And for some really BIG news, the biggest dinosaur fossil ever found, a Titanosaur, was unveiled at the American Museum of National History. For many of us not lucky enough to be able to attend in person, we got to see this spectacular species through our tv screens, documented by the wonderful Sir David Attenborough.
For the first time in 11 years, five planets have aligned in the morning skies: Mercury, Venus, Mars, Jupiter and Saturn; Visible to the naked eye under the right conditions.
I get to read some really interesting reports and stories each week, as I try to keep up to date with what is going on in the world of science. I thought it might be nice to share some of the stories that really stood out for me; and what better time to start than on a bank holiday weekend. So, grab a coffee and find a comfy chair and dip in to the amazing and amusing world of science this week.
Ancient viruses may be the Mary Poppins of the womb:
Some ancient viral DNA lurking in our genome actually gets activated during early embryonic development… new research suggests that they may make the original retrovirus that then acts as a soldier, guarding against other invading viruses and keeping the embryo safe at a very vulnerable stage.
NASA’s Mercury Messenger Satellite adds to the landmarks it has been photographing:
Last Thursday NASA’s messenger satellite ended four years of orbiting, photographing and mapping the surface of Mercury. Ironically, once the satellite ran out of fuel, it impacted with the planet’s surface, at a speed of 3.9km per second, leaving it’s own impression on the landscape it has been monitoring.
Just before the satellite fell out of orbit, it was announced that one of Mercury’s craters that it photographed has been named after the Irish musician and composer, Turlough O’Carolan.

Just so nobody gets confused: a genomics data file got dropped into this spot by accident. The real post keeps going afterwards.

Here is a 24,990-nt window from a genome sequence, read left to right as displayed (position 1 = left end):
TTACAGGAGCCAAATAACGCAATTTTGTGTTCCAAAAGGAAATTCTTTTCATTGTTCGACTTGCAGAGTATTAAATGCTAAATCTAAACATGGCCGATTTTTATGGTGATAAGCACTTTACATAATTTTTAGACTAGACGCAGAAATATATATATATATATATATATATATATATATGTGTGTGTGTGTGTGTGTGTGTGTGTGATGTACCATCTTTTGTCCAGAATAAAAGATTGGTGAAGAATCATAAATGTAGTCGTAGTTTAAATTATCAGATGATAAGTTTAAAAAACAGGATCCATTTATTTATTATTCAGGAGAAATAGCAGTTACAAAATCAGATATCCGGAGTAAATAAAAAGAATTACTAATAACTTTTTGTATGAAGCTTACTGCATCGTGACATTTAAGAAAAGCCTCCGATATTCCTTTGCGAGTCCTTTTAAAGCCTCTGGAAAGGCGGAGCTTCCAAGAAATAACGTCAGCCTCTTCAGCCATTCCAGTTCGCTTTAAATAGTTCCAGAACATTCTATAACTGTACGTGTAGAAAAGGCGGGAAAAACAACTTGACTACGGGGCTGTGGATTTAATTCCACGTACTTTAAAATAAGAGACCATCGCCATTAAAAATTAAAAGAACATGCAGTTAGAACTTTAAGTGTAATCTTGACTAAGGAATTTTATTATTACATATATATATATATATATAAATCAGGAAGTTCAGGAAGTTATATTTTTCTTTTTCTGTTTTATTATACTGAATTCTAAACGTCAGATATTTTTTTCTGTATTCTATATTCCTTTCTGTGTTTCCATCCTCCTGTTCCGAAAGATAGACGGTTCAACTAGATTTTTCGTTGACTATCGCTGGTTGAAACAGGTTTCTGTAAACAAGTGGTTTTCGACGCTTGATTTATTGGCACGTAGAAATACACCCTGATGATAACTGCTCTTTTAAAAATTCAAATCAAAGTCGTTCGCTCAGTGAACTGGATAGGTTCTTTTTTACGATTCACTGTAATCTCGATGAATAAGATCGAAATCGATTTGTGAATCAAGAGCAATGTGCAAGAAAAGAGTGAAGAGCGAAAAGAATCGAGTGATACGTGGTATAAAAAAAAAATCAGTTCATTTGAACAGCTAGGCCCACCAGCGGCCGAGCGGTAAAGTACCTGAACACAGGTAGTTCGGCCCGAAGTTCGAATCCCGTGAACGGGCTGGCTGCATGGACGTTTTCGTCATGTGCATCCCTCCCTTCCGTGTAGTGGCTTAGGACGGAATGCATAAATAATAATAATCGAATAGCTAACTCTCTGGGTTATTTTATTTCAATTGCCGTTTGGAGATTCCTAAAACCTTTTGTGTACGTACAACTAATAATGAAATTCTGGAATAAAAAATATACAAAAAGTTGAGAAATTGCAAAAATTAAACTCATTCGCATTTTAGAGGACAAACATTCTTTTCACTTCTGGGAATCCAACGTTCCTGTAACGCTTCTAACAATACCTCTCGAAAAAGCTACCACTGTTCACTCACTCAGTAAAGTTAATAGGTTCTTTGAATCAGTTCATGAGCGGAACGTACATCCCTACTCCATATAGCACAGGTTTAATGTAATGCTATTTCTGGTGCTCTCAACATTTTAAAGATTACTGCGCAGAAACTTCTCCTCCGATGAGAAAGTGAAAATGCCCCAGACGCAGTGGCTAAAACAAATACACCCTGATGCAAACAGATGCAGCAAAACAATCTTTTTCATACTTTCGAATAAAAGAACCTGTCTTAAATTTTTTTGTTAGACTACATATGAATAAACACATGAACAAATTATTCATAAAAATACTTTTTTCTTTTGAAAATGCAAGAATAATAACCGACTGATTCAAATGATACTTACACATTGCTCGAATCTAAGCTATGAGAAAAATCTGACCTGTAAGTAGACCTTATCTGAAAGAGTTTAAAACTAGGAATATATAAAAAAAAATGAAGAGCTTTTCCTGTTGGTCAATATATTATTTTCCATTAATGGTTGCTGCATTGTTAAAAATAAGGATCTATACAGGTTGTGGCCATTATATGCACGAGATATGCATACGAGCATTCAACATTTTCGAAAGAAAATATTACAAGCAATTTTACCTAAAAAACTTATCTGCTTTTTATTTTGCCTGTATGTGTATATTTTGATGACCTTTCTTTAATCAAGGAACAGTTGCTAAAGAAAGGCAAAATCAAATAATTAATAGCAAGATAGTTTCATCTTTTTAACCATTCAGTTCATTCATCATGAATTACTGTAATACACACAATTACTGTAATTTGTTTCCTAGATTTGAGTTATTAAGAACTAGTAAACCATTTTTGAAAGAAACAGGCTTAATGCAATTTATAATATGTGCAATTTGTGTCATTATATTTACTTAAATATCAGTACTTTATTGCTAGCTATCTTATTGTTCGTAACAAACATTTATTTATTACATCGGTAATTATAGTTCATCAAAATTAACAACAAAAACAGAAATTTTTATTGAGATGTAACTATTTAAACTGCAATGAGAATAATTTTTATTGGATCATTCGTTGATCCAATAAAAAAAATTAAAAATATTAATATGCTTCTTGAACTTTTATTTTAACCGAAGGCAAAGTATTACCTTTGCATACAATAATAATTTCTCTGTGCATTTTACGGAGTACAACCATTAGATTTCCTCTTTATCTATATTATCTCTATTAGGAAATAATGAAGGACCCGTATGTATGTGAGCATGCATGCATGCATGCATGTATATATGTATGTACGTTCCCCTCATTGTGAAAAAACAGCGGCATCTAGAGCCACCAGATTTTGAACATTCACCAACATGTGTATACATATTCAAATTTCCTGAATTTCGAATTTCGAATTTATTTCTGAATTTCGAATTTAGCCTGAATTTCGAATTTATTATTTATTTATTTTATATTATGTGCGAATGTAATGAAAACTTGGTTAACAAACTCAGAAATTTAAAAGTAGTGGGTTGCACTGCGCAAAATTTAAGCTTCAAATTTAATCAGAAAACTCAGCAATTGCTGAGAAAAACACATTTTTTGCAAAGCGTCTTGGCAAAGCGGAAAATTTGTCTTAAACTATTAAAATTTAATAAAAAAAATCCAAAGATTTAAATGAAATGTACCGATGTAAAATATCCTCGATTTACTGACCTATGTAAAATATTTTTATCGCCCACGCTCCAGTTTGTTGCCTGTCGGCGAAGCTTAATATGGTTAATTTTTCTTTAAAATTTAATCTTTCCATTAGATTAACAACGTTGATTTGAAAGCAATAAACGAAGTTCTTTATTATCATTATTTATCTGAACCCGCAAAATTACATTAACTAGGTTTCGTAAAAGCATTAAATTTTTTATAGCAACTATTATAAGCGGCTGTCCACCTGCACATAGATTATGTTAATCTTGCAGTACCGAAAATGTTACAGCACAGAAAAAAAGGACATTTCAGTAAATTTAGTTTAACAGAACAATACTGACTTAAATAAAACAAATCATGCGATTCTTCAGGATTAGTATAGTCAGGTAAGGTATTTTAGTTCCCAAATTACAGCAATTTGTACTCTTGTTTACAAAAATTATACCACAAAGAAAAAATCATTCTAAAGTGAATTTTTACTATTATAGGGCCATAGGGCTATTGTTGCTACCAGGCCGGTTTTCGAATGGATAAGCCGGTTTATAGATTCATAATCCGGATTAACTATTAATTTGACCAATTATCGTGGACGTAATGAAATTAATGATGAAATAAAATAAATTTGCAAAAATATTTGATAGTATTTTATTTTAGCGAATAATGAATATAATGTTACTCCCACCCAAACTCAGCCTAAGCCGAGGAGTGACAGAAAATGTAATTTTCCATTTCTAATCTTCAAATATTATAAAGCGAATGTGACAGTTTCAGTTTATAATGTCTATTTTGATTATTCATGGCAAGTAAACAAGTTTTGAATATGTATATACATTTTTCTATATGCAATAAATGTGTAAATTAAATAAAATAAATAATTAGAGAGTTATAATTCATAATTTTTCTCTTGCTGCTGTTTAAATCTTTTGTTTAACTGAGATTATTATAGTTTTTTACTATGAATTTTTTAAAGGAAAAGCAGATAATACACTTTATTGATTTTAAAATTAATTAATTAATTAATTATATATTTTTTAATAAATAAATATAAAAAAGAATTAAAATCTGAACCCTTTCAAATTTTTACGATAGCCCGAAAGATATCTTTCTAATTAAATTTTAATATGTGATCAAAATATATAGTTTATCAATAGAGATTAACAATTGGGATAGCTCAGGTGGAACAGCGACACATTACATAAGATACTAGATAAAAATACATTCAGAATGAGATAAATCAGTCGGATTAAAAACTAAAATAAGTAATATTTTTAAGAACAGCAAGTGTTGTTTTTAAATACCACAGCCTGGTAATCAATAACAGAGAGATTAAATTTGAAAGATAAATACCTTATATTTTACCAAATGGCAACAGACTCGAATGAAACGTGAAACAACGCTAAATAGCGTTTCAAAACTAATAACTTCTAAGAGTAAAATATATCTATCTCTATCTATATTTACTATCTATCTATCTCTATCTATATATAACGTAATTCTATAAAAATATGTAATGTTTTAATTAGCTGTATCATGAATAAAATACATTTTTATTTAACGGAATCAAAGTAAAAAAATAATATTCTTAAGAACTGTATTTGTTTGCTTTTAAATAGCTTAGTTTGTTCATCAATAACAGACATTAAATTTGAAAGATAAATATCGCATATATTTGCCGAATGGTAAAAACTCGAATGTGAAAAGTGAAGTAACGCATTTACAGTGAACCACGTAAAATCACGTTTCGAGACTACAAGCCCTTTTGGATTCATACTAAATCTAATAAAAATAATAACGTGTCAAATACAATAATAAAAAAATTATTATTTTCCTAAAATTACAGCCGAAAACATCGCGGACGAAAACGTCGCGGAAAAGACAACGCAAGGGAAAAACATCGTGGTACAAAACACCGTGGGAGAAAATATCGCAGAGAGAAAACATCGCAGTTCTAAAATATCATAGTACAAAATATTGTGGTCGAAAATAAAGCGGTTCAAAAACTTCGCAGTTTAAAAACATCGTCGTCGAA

Lawnmowers and telescopes go head to head:
Astronomers are concerned for the safe operation of their radio telescopes after iRobot file for use of the same band of radio frequency, to assist operation of their new lawnmower-bots. The worry is that use of the same radio spectrum (transmitted from stakes marking lawn boundaries) anywhere within 88 km of the telescopes may sabotage their operation. Both sides are standing firm as the argument heats up.
China is all about the birds this week, from new species to very old ones:
A new species of bird, the Locustella chengi or Sichaun Bush Warbler is very elusive and was only tracked down by its song. Meanwhile, a small Chinese dinosaur has caused quite a flutter; the pigeon sized animal not only has a very short name for a dinosaur, Yi qi, it was also unusual in that is had a feathered body and bat like wings!
Silver has long been know as a great antibacterial agent, it plays havoc with every system of a bugs mechanics, even shutting down their genetic replication. What was unknown until recently, was that bacteria killed with silver products can still kill other bacteria … a zombie effect. It would appear that the bacteria soak up excess silver which leaches out, killing other bugs in their environment.
If you came across any other science stories of interest this week please pop them in the comments below.
Thanks for stopping by, have a great week!